The Daily Item, Sunbury, PA

Politics

March 13, 2013

Obama loses public trust on economy



By Jon Cohen and Karen Tumulty

The Washington Post

WASHINGTON — The afterglow of President Barack Obama’s re-election and inauguration appears to have vanished as increasingly negative views among Americans about his stewardship of the economy have forced his public approval rating back down to the 50 percent mark, according to a new Washington Post-ABC News poll.

In December, just after he won a second term, Obama held an 18-percentage-point advantage over congressional Republicans on the question of whom the public trusted more to deal with the economy. Now, it’s a far more even split — 44 percent to 40 percent, with a slight edge for the president — but the share of those saying they have confidence in “neither” has ticked up into double digits.

The poll contains ample evidence of the disillusionment voters feel toward both sides amid a sense of continuing dysfunction in Washington, which since December has been grappling with fiscal crises and deadlines of its own making.

Almost two weeks into the automatic across-the-board budget cuts known as the sequester, a slim majority of Americans disapprove of the reductions. At the same time, nearly three-quarters say they are feeling no impact on their lives, and fewer than half expect a toll on their family finances if the cuts continue.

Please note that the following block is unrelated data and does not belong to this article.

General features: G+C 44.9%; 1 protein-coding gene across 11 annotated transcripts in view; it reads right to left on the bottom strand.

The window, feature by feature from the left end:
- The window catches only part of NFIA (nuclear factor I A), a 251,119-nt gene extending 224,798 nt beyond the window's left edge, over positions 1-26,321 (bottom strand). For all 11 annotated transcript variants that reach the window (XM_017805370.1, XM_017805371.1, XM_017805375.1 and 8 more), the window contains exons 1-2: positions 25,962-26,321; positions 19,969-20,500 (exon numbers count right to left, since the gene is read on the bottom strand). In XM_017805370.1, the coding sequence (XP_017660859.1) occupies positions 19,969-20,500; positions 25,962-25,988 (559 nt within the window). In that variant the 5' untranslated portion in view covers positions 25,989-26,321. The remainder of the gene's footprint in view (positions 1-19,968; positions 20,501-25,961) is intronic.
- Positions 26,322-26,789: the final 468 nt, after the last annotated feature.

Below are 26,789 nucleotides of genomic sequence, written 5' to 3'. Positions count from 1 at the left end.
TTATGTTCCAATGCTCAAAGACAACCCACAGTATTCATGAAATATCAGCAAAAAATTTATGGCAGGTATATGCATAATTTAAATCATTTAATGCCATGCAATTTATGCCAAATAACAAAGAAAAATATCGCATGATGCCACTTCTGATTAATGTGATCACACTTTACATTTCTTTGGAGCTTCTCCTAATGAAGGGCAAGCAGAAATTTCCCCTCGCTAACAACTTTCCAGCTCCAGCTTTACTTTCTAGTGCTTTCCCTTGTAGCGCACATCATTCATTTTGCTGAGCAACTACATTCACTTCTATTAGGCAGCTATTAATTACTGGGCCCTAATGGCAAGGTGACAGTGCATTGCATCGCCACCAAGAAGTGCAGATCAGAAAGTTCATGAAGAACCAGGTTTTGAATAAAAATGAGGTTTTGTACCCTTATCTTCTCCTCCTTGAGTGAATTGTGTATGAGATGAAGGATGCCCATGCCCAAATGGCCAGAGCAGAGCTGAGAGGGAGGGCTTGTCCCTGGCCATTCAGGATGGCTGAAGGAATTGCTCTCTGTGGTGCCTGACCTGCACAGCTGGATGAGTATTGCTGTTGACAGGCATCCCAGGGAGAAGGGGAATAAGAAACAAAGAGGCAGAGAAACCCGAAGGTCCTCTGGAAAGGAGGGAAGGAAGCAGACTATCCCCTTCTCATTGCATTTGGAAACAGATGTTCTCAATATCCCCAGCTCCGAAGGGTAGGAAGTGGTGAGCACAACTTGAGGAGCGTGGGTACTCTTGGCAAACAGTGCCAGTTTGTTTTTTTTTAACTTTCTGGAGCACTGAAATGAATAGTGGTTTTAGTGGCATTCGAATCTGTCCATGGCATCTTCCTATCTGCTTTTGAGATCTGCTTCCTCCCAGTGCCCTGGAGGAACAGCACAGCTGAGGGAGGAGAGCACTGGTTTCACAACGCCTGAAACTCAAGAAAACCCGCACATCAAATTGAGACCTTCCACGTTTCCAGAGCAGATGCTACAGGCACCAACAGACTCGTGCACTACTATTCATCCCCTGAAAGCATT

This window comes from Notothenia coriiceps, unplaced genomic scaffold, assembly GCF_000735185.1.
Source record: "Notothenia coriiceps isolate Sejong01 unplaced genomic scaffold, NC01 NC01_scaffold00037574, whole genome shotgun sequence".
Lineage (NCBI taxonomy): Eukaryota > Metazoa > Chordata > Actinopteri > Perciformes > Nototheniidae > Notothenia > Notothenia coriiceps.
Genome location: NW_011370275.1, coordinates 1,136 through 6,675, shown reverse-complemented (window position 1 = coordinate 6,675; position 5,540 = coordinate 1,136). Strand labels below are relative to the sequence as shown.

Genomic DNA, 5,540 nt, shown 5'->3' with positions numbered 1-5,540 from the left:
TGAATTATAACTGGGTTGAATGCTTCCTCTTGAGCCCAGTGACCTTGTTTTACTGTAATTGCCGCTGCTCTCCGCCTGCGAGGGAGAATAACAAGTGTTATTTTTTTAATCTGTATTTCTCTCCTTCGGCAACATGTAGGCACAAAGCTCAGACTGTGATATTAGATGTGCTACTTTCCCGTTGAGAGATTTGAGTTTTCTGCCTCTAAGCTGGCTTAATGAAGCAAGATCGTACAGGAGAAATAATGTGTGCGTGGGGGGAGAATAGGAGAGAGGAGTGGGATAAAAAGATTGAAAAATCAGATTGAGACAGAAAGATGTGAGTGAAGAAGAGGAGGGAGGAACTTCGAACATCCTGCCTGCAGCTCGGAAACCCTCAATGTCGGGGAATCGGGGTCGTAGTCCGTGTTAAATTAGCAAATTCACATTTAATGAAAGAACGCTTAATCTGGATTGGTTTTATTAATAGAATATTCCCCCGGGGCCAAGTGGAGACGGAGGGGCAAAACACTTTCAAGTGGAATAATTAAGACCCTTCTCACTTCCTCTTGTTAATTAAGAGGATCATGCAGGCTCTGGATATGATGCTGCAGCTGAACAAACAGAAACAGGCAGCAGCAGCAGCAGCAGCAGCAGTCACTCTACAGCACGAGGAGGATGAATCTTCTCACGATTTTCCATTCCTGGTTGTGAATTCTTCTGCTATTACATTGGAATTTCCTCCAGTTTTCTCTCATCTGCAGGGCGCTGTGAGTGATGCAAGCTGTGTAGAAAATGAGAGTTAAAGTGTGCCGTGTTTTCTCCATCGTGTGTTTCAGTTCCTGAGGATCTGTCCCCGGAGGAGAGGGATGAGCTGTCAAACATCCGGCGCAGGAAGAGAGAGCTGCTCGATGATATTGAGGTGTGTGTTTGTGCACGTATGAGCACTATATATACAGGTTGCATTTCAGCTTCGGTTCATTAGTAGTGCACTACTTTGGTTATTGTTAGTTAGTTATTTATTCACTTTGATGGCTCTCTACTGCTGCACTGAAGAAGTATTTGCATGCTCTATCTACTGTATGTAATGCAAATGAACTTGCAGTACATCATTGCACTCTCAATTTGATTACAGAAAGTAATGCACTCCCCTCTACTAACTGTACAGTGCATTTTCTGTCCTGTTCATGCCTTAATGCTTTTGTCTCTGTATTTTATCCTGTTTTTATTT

Still, large majorities expect that the sequester will eventually damage the economy, the military and the government’s ability to provide basic services. Most, 68 percent, say they would like the two sides to work together to come up with a deal to stop the cuts. The desire for cooperation is widely shared across party lines.

Asked who is responsible for the sequester, 47 percent say Republicans in Congress and 33 percent say Obama.

The poll suggests a closer divide on which side the public trusts in the battles over issues such as immigration and gun control — closer, perhaps, than the public’s policy preferences would indicate. Americans largely support the administration’s stand on new measures to curb gun violence, but on basic trust on the issue, the president and Republicans in Congress fare about evenly.

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